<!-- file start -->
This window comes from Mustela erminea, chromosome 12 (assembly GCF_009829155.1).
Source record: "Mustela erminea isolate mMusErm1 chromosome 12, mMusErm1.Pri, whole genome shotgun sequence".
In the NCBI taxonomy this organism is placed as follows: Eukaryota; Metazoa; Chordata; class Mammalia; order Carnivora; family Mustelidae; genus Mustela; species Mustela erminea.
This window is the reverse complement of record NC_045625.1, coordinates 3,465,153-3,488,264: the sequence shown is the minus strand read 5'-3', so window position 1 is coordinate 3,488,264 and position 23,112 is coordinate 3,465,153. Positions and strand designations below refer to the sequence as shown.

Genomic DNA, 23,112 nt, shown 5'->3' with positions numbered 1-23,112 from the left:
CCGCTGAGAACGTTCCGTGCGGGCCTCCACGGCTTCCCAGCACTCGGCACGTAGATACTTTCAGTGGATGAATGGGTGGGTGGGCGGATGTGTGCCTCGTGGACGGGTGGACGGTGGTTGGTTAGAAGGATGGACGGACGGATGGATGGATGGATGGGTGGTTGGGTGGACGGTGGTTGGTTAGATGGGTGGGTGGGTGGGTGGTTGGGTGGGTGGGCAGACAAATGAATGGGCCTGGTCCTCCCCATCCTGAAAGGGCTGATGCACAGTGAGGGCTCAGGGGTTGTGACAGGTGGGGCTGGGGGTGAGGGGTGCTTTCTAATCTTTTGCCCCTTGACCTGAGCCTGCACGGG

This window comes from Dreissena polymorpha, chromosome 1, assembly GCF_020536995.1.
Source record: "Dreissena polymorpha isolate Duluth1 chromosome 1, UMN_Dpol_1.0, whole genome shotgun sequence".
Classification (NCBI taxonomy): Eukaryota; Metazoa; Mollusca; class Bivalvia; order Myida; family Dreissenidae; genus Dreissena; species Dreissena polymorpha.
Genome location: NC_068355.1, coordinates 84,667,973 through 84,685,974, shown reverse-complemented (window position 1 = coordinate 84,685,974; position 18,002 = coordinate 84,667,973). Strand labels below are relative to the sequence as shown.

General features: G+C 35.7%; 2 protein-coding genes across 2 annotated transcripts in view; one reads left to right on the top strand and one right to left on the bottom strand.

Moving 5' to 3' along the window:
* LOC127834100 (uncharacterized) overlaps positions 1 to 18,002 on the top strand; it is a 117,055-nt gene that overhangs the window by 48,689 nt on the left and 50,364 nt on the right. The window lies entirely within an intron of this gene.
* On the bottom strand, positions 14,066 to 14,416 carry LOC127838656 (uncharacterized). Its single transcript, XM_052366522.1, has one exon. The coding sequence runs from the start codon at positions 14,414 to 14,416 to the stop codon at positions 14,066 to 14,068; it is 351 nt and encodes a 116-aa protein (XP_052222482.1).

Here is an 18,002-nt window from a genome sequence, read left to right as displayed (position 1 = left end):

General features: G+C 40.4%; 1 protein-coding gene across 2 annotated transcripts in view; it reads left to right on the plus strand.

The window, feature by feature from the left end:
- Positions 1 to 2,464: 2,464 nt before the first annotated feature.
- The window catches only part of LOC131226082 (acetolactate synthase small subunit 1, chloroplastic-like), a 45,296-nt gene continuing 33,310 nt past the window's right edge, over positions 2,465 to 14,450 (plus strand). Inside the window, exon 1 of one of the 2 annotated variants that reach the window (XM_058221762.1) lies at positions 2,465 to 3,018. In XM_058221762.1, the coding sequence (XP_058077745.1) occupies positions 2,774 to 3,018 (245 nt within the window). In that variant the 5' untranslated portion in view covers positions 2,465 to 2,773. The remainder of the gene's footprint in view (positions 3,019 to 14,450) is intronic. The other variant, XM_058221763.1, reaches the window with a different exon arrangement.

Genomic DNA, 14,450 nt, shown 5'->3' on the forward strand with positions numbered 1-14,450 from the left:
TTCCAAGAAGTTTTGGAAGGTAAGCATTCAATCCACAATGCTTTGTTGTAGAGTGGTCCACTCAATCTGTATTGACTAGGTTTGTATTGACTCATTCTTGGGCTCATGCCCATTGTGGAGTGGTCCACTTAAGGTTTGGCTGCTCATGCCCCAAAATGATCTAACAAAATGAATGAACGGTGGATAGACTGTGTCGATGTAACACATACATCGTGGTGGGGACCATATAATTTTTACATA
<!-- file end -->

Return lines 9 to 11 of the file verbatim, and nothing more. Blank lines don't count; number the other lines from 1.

Classification (NCBI taxonomy): Eukaryota; Metazoa; Mollusca; class Bivalvia; order Myida; family Dreissenidae; genus Dreissena; species Dreissena polymorpha.
Genome location: NC_068355.1, coordinates 84,667,973 through 84,685,974, shown reverse-complemented (window position 1 = coordinate 84,685,974; position 18,002 = coordinate 84,667,973). Strand labels below are relative to the sequence as shown.

General features: G+C 35.7%; 2 protein-coding genes across 2 annotated transcripts in view; one reads left to right on the top strand and one right to left on the bottom strand.